But why is the family unit so crucial, and what does a good family look like? Here, we use case studies from our work around the to pinpoint that core set of values that makes a family a success.
Stability and security
Mary in Mombasa has worked as an SOS mother for 29 years and has raised 42 children. “Most of the children I have raised have gone through a traumatising experience,” she says. “The positive atmosphere in my family and the unconditional love they received from me and from their SOS brothers and sisters, helped significantly in the healing process. You know, a family provides stability and security, and when a child begins to feel safe, they slowly begin to trust again and to heal.”To keep her family of 42 children connected, she holds a New Year's Day party every year. Family members who are now grown up and married bring their spouses and children and everyone gathers together for a feast and games to celebrate. Emphasising this definition of family gives every child a huge support network of 41 siblings to help guide them through life. The older children visit the Village often and actively participate in the lives of younger family members.
Mary puts it like this: “When I see the bond I have helped create in my large family, and how the children relate to each other – the smiles, the hugs, amicable conflict resolution – then I know I have been successful in my role as head of the family. You see, children have different characters, temperaments and weaknesses. It is my duty as a mother to ensure all these personalities live together in peace and harmony.”
The hard work of SOS mothers such as Mary creates a positive base from which SOS children can go on to create their own lives and raise their own families. The values and skills developed as part of a SOS family equips them to create a positive future.
A wider definition
“Strong, well-functioning families, whatever form they may take, can help reduce poverty, improve the well-being of mothers, promote gender equality and uphold human rights”—Ban Ki-moon.
A family doesn’t have to fit a conventional model or definition to be effective. People across the globe are redefining what a family is – be it a group of friends living together, grandparents raising grandchildren, or an SOS mother raising a family in a Children’s Village. However we define ‘family’, common threads within successful families become apparent – collective goals and values, boundless love and support and constructive conflict resolution. It is these common threads and goals that are central to building a successful family.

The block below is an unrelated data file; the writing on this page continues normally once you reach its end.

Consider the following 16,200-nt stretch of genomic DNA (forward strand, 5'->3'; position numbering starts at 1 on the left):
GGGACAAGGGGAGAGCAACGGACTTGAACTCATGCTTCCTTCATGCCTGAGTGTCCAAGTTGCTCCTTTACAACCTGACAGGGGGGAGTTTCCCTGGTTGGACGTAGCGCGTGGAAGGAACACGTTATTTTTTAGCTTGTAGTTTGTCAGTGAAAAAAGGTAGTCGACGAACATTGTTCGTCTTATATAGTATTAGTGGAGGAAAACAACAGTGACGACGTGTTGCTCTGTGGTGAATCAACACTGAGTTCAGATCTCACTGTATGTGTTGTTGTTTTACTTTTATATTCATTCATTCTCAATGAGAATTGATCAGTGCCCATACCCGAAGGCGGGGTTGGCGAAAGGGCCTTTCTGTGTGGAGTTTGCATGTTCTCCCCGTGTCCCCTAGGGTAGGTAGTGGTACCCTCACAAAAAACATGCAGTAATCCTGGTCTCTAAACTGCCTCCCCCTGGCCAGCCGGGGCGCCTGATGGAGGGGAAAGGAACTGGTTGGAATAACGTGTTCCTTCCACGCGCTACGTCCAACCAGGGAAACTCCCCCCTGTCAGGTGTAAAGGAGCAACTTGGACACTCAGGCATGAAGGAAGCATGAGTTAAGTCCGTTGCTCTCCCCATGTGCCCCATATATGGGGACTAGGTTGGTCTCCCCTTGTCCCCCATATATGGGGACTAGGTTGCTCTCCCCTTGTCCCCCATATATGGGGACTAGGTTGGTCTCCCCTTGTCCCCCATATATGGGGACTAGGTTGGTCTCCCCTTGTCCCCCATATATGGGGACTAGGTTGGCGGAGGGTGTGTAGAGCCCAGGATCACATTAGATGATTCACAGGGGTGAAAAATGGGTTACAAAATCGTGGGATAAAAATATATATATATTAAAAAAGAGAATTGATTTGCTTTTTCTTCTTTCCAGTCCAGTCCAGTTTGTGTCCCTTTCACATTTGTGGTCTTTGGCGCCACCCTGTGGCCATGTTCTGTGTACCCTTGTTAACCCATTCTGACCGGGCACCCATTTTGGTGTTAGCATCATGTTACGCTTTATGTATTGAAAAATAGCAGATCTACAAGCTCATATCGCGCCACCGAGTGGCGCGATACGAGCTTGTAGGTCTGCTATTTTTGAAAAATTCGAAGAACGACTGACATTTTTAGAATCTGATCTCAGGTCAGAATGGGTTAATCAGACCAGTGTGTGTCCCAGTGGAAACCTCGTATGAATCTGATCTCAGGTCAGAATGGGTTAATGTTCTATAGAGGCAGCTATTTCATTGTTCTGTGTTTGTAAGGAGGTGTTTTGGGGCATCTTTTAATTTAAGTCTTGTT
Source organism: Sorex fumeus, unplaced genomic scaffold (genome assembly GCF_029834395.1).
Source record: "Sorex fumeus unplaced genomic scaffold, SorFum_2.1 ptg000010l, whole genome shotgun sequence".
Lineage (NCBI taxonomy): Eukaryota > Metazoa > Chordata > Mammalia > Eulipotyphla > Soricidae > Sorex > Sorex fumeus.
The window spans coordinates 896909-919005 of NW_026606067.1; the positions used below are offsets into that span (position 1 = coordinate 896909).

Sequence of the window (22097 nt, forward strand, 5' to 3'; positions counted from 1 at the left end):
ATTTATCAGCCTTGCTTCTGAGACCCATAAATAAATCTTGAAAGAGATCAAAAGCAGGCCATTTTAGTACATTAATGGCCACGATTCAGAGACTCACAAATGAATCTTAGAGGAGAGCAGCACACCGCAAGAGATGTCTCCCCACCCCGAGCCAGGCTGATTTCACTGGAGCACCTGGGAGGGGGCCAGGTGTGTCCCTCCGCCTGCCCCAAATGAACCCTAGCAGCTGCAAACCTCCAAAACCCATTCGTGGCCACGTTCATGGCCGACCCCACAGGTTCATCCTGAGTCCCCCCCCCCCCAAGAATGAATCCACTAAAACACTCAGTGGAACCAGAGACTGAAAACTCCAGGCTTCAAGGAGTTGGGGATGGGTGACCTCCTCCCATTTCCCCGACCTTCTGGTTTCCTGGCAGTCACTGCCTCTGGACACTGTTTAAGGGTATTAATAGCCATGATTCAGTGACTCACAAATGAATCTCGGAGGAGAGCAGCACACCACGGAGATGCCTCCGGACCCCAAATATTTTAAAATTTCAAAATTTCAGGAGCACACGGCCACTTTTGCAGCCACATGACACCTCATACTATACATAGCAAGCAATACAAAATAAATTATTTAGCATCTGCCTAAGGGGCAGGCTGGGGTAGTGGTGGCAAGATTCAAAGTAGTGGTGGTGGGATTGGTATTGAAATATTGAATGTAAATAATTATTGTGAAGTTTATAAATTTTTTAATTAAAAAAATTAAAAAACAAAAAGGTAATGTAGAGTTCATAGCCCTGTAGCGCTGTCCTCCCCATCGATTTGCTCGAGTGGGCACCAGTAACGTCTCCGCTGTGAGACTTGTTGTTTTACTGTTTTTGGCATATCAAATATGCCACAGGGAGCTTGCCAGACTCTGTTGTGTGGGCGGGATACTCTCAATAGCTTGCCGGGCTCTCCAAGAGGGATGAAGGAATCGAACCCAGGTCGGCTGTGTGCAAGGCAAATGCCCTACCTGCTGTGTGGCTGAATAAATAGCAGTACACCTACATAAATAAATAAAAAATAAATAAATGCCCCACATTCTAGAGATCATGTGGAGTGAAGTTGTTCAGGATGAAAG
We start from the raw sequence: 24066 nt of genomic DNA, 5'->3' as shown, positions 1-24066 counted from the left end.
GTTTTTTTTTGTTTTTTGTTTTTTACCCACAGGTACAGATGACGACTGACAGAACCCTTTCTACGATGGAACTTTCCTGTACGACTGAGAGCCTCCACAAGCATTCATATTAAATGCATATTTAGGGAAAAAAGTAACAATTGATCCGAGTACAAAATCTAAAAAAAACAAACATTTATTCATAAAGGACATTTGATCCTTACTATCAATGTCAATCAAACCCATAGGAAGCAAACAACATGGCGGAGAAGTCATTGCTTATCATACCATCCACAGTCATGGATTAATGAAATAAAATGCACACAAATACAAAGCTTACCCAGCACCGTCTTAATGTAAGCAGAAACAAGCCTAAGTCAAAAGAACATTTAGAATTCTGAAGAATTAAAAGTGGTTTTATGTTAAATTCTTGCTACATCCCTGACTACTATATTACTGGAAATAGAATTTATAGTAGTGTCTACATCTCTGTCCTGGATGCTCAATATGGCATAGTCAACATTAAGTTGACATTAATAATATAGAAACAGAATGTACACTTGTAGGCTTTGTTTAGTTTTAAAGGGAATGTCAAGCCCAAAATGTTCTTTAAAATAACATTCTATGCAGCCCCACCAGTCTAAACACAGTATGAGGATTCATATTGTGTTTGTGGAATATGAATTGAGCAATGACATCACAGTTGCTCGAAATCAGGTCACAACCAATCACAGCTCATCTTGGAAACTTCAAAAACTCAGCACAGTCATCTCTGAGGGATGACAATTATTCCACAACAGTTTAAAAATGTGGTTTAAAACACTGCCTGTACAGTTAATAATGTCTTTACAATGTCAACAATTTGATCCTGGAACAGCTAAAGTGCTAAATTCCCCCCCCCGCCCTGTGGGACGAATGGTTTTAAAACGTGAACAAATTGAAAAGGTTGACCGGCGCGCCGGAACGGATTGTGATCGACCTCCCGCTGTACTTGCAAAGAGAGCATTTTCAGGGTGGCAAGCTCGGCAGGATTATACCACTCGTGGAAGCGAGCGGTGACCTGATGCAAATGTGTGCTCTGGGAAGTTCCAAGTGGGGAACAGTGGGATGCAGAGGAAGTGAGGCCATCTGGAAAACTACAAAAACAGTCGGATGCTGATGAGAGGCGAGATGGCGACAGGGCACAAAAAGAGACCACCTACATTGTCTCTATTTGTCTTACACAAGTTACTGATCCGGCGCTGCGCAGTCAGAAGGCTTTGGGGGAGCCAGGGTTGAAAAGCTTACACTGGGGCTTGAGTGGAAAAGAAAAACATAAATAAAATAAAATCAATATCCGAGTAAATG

In Peru, Cristian and his 5 younger siblings watched as their parents were imprisoned after being found in possession of items relating to the cocaine trade. Undeterred, this intelligent and well-spoken boy found a new home, with his siblings, at the Children’s Village in Ayacucho. Here, he is able to be a leader and source of support for his siblings whilst he in turn has the support of an SOS mother and the community. He has thrived at Ayacucho and works hard at school, taking extra classes on the weekend, whilst still making time to play games with his siblings – he even built a small, model ‘mototaxi’ for his youngest brother to play in. “We are so happy to be here in the Village... we were very lucky to be taken in and given care together,” he says.
We try to extend the definition of family well beyond our Villages and into the surrounding community. In Vietnam, Mrs Vy and her husband had their lives turned upside down when an accident left Mr Vy paralysed from the neck down. He was the sole breadwinner and his wife was now left facing the challenge of supporting them and their son while amassing huge medical bills. Mrs Vy struggled to make ends meet and their change of circumstances compromised their son’s education.
Unsure where to go, Mrs Vy found support from the family strengthening programme at the SOS Children’s Village in Da Lat. The programme provides community-based support for families like the Vys, targeting disadvantaged families with the aim of preventing child abandonment.
Now, the Vys have a permanent house, rather than having to move between rented accommodation, their son is able to attend school regularly while Mrs Vy works from home and can afford her husband’s medical treatment. Mrs Vy says: “If someone has the will, she can do everything and can manage even the toughest of situations. But without the support and the sharing of the community, I don’t know how we would be now.”
The importance of women
According to the UN, “Family laws may actually codify discrimination against women and girls and place them in a subordinate position to men in families, replicated at the community and society level.” We place women at the heart of their communities, seeking to change the perception of women and girls as subordinate and to change societal attitudes, beginning with children.
Changing and challenging perceptions of women is at the heart of strengthening the role of the family in all societies and tackling issues such as female genital mutilation which, according to a UNICEF estimate, has affected more than 125 million girls in Africa and the MIddle East.
A brighter future
Families provide the basic structure and support that allow children to flourish and to overcome adversity and difficulties. The more children worldwide who are raised within a loving family unit, the greater our hope for the future. Creating positive outcomes for children boosts our chances of tackling and eradicating the pressing issues of war, poverty, lack of education and poor access to healthcare. By supporting and creating family units, in all their varied forms, we are building the framework for a brighter future for all.